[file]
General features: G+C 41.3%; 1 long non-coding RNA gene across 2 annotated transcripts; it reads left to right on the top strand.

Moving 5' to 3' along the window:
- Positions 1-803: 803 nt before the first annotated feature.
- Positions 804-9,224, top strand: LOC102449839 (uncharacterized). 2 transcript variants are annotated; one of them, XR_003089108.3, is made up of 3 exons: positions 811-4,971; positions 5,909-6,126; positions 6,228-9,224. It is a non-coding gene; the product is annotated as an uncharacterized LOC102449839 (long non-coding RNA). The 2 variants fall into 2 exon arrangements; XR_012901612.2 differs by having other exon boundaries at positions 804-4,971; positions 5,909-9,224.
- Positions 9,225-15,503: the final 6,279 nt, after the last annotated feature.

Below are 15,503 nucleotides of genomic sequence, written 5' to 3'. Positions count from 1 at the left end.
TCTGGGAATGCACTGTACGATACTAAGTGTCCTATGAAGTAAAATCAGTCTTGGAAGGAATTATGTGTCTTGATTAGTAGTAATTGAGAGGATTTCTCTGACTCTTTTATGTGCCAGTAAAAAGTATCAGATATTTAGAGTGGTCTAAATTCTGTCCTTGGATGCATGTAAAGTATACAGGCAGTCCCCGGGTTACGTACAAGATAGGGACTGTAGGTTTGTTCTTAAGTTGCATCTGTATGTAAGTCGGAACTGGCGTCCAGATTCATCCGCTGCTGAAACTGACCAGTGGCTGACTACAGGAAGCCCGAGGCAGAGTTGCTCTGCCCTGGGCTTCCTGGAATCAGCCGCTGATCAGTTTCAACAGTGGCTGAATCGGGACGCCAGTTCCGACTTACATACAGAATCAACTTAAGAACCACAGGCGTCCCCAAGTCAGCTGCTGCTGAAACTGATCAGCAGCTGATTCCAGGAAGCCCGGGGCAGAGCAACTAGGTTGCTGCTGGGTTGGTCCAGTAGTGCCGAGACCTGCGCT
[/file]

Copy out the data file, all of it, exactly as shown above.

General features: G+C 41.3%; 1 long non-coding RNA gene across 2 annotated transcripts; it reads left to right on the top strand.

Moving 5' to 3' along the window:
- Positions 1-803: 803 nt before the first annotated feature.
- Positions 804-9,224, top strand: LOC102449839 (uncharacterized). 2 transcript variants are annotated; one of them, XR_003089108.3, is made up of 3 exons: positions 811-4,971; positions 5,909-6,126; positions 6,228-9,224. It is a non-coding gene; the product is annotated as an uncharacterized LOC102449839 (long non-coding RNA). The 2 variants fall into 2 exon arrangements; XR_012901612.2 differs by having other exon boundaries at positions 804-4,971; positions 5,909-9,224.
- Positions 9,225-15,503: the final 6,279 nt, after the last annotated feature.

Below are 15,503 nucleotides of genomic sequence, written 5' to 3'. Positions count from 1 at the left end.
TCTGGGAATGCACTGTACGATACTAAGTGTCCTATGAAGTAAAATCAGTCTTGGAAGGAATTATGTGTCTTGATTAGTAGTAATTGAGAGGATTTCTCTGACTCTTTTATGTGCCAGTAAAAAGTATCAGATATTTAGAGTGGTCTAAATTCTGTCCTTGGATGCATGTAAAGTATACAGGCAGTCCCCGGGTTACGTACAAGATAGGGACTGTAGGTTTGTTCTTAAGTTGCATCTGTATGTAAGTCGGAACTGGCGTCCAGATTCATCCGCTGCTGAAACTGACCAGTGGCTGACTACAGGAAGCCCGAGGCAGAGTTGCTCTGCCCTGGGCTTCCTGGAATCAGCCGCTGATCAGTTTCAACAGTGGCTGAATCGGGACGCCAGTTCCGACTTACATACAGAATCAACTTAAGAACCACAGGCGTCCCCAAGTCAGCTGCTGCTGAAACTGATCAGCAGCTGATTCCAGGAAGCCCGGGGCAGAGCAACTAGGTTGCTGCTGGGTTGGTCCAGTAGTGCCGAGACCTGCGCT